When dockers on unofficial strike applied to the Poplar Board of Guardians for relief, this was granted. However the Board, among whose members were George Lansbury and other left-wingers, suffered a financial crisis and decided to reduce the relief rates. On 26th September the UWO called a demonstration and demanded that the Board reverse its decision. The UWO activists stormed the Board premises, and the police were called. They waded in with the usual brutality, injuring many, with upwards of forty badly injured, with hundreds less so. Most of the injured were middle-aged manual workers. The UWO commented that:
"We can claim victory for our defeat by being able to prove the fallacy and futility of the local governing bodies in their endeavour to abolish poverty and distress”.
Wal Hannington, standing in for George Lansbury at a meeting in Glasgow, was to face the only hostile working class meeting in his life, when John Maclean and his group began to question him about the Poplar incident. Hannington tried to explain it away, and as a result there was such uproar that the meeting had to be abandoned.
The election of the first Labour government in 1924 , coinciding with an economic upturn and an increase by Labour in unemployment benefits led to the collapse of the UWO, which disappeared as rapidly as it had risen. For its part the NUWCM managed to maintain itself, reaching a membership of 50,000 in 1932.
Soderburg moved to the USA in 1925, where he operated under the name of John G. or Jack Soderberg. He wrote to George Garrett in 1929 that the Communist Party in America were using the old Scotland Yard slander against him. It appears he was a member of the Communist Party (Opposition) led by Jay Lovestone, which had been expelled from the CP for supporting Bukharin. In 1931 he was secretary of the Independent Tidewater Boatmen’s Union. the union called a strike in New York harbour against the O’Boyle Towing Company which operated appalling conditions for its workers. During the strike, a bomb went off. Soderburg was arrested for this, with several other activists of the union, despite being at a solidarity meeting in Buffalo for Tom Mooney at the time. He was convicted of preparing explosives with the intent of taking human lives and sentenced to 25 years in Sing Sing prison. The Communist Party acted in a despicable fashion, issuing the following statement in their paper:
“Soderberg, secretary of the Tidewater Boatmen’s Union, whom the capitalist press calls a ‘Red,’ was expelled from the Communist Party for being a suspicious element and also from the Marine Workers’ Industrial Union for disruptive and antiworking class activities. Treiger, Reily and Bunker were expelled from the Marine Workers’ Industrial Union as bad elements” and “The men arrested are not members of the Communist Party, and their actions are unknown to it, with the exception of one of them, who was expelled from the Party as a suspicious character and who has been since very openly working against the Party with the renegade Lovestone group.”
For its part, Industrial Solidarity, the paper of the IWW also divorced itself from the accused, much to the anger of their New York rank and file. For his part, Lovestone expelled Soderburg from his group, but without releasing the expulsion papers publicly (this may have been a move to protect the Lovestoneites from repression, as Lovestone continued to correspond with Soderburg in jail).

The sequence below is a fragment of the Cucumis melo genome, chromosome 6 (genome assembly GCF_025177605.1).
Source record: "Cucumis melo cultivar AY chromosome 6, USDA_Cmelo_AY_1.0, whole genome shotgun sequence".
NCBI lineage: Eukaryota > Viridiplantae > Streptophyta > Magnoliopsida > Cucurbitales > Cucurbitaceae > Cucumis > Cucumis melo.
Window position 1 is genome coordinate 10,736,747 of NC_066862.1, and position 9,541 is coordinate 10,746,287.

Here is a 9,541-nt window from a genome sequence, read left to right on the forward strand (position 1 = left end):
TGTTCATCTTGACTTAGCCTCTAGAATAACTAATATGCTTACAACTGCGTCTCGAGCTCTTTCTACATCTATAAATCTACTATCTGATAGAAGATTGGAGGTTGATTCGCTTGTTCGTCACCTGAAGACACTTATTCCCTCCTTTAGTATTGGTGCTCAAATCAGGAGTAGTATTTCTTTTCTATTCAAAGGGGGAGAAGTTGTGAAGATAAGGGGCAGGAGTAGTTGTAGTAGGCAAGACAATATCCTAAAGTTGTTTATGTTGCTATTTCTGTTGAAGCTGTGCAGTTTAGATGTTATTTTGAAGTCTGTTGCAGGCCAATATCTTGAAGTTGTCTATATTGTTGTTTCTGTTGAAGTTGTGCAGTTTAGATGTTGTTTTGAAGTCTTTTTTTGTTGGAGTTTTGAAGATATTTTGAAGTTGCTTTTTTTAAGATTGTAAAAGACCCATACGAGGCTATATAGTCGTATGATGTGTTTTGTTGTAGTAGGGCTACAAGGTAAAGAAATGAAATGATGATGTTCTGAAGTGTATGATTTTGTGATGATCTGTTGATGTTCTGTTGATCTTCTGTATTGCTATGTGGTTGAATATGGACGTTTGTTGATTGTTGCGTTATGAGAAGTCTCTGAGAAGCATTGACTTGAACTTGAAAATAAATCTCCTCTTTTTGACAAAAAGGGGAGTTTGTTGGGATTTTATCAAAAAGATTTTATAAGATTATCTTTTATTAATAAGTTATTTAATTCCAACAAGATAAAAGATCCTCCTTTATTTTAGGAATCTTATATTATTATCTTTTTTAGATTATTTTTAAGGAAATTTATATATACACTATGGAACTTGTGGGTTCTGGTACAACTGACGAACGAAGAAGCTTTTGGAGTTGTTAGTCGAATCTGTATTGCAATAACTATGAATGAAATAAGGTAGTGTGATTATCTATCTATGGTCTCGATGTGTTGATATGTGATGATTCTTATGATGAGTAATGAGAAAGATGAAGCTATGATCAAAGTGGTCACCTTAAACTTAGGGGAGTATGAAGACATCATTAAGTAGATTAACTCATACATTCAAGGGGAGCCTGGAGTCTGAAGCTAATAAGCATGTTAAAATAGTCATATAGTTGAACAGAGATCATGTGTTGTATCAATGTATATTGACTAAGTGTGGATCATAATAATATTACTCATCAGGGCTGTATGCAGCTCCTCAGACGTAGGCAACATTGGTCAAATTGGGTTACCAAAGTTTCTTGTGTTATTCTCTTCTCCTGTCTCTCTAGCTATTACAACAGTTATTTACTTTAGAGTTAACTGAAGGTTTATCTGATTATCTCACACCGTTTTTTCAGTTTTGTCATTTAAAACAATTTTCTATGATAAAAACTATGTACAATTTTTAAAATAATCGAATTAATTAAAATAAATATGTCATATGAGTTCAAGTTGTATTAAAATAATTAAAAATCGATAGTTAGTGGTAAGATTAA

A Marine Workers’ Defense Committee was set up in support, the anarchist Carlo Tresca acting as its secretary and with the support of the Trotskyist Communist League of America, led by James P. Cannon. Soderburg was sentenced to 25 years imprisonment and then to be deported on April 25th,1932. Records from the trial point to soderburg having been "naturalised" as British..
Soderburg always declared that he was innocent. Garrett and Bessie Braddock corresponded with Soderburg during his long years in prison. Whilst painting a water tower at Sing Sing with two other prisoners, Shorty and Al, there was an incident when one of the three painted a controversial picture on the tower. we are not told what the nature of the picture was or whether this was Soderburg (from Sing Sing Prison by Guy Cheli) He was finally freed on 14th June 1942 "to a Federal Immigration warrant ( letter from James E. Sullivan , Superintendent, Sing Sing to British historian Walter Kendall. Thanks to Ken Weller for copy of this). Lovestone was still corresponding with him in 1942 but after that he disappears from view. We can assume that he was deported , but to where? Britain, with Soderburg apparently a naturalised Briton, or Sweden?
(1)Jack and Wilf were born in Hanley, in the Potteries. Their father, a socialist, was a maker of baths and wash basins and died of potter’s silicosis. The brothers were on their way to Canada when they changed their minds and decided to stay in Liverpool. In his youth Jack was a boxer. He favoured wearing a Stetson hat and was to remark : “I wear a big hat because I have a big head”. Jack got work with the Cheshire Lines rail company building wagons and Wilf joined him there. The Liverpool IWW used the socialist club at 52 Byrom Street to enrol members.
(2) John Villiers (Jack )Leckie. Mechanical engineer. Born in Glasgow, of Irish extraction. “ One of the outstanding propagandists for anti-parliamentarism” according to John Mc Arthur in his memoir Militant Miners. Chair of Communist Labour Party founded in October 1920 in Glasgow by a number of shop stewards and members of revolutionary groups, including members of SLP who had previously refused to join the CPGB. With other anti-parliamentarians was denounced by Gallagher, himself formerly an anti-parliamentarian, and just returned from Russia. Drilled a “Workers’ Army” in East Fife, according to Bob Selkirk with the aid of an Irish captain (undoubtedly Jack White). In Birmingham in 1921 harangued two plainclothes policemen at a meeting , saying that the tactics of the IRA should be adopted .. “ two or three lads on the roof with rifles would put an end to these snoopers “. Leckie attended 2nd Congress of Comintern, and just back from there he had now been persuaded to change his mind re CPGB, pushing for unity as delegate of CLP at Leeds Unity Congress. Served as CPGB representative in Germany from early 1923 to end of 1925. Ran unsuccessfully against Shinwell of Labour at Linlithgow in April 1927.
Flanagan, R.Parish-Fed Bastards: A History of the Unemployed in Britain, 1884-1939
Croucher, R. We refuse to starve in silence: a history of the National Unemployed Workers' Movement, 1920-1946
Shipway, M. Anti-parliamentary communism: the movement for workers’ councils in Britain, 1970-1945
James P. Cannon on the New York arrests: